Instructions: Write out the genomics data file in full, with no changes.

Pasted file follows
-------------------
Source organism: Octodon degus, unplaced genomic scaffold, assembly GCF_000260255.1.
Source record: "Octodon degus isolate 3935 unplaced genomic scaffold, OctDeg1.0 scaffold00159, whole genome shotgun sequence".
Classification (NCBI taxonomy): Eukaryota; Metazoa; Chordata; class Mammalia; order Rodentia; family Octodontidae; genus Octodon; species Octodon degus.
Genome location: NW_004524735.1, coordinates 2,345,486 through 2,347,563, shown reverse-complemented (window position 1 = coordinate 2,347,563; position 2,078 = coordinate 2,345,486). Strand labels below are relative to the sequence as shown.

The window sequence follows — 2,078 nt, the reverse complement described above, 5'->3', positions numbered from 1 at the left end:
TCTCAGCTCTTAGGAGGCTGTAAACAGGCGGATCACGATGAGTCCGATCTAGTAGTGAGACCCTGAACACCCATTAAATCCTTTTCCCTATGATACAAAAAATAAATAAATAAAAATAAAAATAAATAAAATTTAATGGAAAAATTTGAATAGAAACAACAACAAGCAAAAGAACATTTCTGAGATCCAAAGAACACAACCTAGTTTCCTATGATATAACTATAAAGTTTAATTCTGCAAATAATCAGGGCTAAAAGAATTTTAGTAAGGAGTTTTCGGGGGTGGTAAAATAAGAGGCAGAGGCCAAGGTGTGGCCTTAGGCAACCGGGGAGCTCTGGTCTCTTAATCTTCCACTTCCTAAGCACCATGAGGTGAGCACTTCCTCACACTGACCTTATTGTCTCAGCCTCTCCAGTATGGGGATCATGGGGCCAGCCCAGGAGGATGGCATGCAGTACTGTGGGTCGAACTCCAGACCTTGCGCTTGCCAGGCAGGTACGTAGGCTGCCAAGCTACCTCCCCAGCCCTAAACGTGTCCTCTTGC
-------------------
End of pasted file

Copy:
Source organism: Octodon degus, unplaced genomic scaffold, assembly GCF_000260255.1.
Source record: "Octodon degus isolate 3935 unplaced genomic scaffold, OctDeg1.0 scaffold00159, whole genome shotgun sequence".
Classification (NCBI taxonomy): Eukaryota; Metazoa; Chordata; class Mammalia; order Rodentia; family Octodontidae; genus Octodon; species Octodon degus.
Genome location: NW_004524735.1, coordinates 2,345,486 through 2,347,563, shown reverse-complemented (window position 1 = coordinate 2,347,563; position 2,078 = coordinate 2,345,486). Strand labels below are relative to the sequence as shown.

The window sequence follows — 2,078 nt, the reverse complement described above, 5'->3', positions numbered from 1 at the left end:
TCTCAGCTCTTAGGAGGCTGTAAACAGGCGGATCACGATGAGTCCGATCTAGTAGTGAGACCCTGAACACCCATTAAATCCTTTTCCCTATGATACAAAAAATAAATAAATAAAAATAAAAATAAATAAAATTTAATGGAAAAATTTGAATAGAAACAACAACAAGCAAAAGAACATTTCTGAGATCCAAAGAACACAACCTAGTTTCCTATGATATAACTATAAAGTTTAATTCTGCAAATAATCAGGGCTAAAAGAATTTTAGTAAGGAGTTTTCGGGGGTGGTAAAATAAGAGGCAGAGGCCAAGGTGTGGCCTTAGGCAACCGGGGAGCTCTGGTCTCTTAATCTTCCACTTCCTAAGCACCATGAGGTGAGCACTTCCTCACACTGACCTTATTGTCTCAGCCTCTCCAGTATGGGGATCATGGGGCCAGCCCAGGAGGATGGCATGCAGTACTGTGGGTCGAACTCCAGACCTTGCGCTTGCCAGGCAGGTACGTAGGCTGCCAAGCTACCTCCCCAGCCCTAAACGTGTCCTCTTGC